8 Intellectual Capital Human capital Structural capital Relational capitalDefine intellectual capital in terms of where it is found in an organisationIntellectual capital or property is knowledge assets that can be broadly categorised into:1. human capital (what people know);2. customer capital (who you know, and who knows and values you), and3. structural capital (how what you know is built into your business system).Relational capital/customer capital: Who you know and who knows and values you.
9 Intellectual Property Human CapitalCustomer CapitalStructural CapitalR&DStart-UpExpansion
10 Intellectual Capital and Firm Value IdeagenerationFinal ProductR&DPrototypeCash FlowsValue
11 Valuation of Intellectual Property Company Market Value AddedMicrosoft $253 billionIntel $78 billionMerck $62 billionPfizer $131 billionCisco Systems $45 billionBristol-Myers Squibb $119 billionLogitech $2 billionSo, if you have a dollar into your business, and after a month it becomes two dollars? How can it be? What are the contributing factors? A production line that changes material into a product, worker effort, patent on the product to make the product sold for more money…Source: Yahoo Finance, December 2009MVA = market value of equity - equity capital suppliedTable 2.1 Creators of Wealth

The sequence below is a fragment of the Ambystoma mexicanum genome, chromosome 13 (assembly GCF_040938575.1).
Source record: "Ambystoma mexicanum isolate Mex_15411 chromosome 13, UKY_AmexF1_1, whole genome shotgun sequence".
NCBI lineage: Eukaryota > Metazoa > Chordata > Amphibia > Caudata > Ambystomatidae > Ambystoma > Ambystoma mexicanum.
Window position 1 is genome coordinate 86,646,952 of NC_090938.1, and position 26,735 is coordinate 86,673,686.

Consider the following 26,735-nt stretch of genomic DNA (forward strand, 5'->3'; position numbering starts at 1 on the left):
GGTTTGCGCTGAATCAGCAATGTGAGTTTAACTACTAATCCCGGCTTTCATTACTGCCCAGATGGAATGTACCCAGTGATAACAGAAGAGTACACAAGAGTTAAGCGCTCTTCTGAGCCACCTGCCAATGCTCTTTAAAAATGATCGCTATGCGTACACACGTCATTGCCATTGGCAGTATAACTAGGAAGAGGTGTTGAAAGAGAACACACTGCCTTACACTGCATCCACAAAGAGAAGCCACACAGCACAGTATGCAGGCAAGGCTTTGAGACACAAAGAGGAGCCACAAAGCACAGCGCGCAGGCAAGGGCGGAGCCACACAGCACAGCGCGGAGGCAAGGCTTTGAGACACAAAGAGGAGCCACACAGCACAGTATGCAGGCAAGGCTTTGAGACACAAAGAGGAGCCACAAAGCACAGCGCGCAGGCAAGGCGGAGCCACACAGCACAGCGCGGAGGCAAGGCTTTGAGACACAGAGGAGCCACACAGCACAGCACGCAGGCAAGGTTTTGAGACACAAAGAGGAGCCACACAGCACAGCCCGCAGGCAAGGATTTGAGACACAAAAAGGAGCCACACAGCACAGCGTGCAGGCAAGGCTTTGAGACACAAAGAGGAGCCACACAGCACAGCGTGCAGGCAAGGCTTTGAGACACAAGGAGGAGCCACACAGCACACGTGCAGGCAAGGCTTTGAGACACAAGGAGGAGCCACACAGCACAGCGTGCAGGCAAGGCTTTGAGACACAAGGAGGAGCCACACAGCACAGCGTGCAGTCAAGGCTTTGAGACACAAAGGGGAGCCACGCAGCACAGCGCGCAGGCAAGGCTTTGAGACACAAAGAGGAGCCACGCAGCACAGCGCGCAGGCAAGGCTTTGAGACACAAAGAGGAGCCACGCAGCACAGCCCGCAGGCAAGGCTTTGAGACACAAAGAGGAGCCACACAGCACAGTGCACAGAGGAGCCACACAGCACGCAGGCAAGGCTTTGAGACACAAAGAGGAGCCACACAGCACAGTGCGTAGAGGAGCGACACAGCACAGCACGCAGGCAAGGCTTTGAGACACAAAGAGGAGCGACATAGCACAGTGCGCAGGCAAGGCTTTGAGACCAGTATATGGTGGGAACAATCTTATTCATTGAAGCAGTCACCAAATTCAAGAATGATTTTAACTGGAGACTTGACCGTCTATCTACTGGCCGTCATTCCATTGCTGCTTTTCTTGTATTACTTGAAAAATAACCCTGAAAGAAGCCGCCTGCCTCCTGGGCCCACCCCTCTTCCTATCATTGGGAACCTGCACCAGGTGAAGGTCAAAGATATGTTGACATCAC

12 Measuring Intellectual Capital A model was developed by Skandia AFS:Market ValueFinancialCapitalIntellectualHumanStructuralCustomerOrganisational CapitalInnovationProcess
13 Economic BenefitThe primary objective of the firm is to maximise shareholders’ wealthIt is typically accountable to a dispersed group of stakeholders – lenders, customers, investors, governments, employees, community members, suppliers, citizensThe value of an intellectual asset is measured by the benefit it generates to the stakeholders and firm‘Benefit’ would normally refer to monetary gain or economic value to the shareholders and firmDefinition of economic value is the present value of the expected earnings from using the asset
14 Economic Benefit Strong competition Associated rapid diffusion of innovationsreduce the returns to innovationan appropriate framework of intellectual property rights is important to ensure that innovators receive an adequate return on their investment while at the same time encouraging the rapid diffusion of these innovations (OECD 2000).Lehman (1996) suggests that economic growth and competitiveness will be determined by the ability to create, own, preserve and protect intellectual property.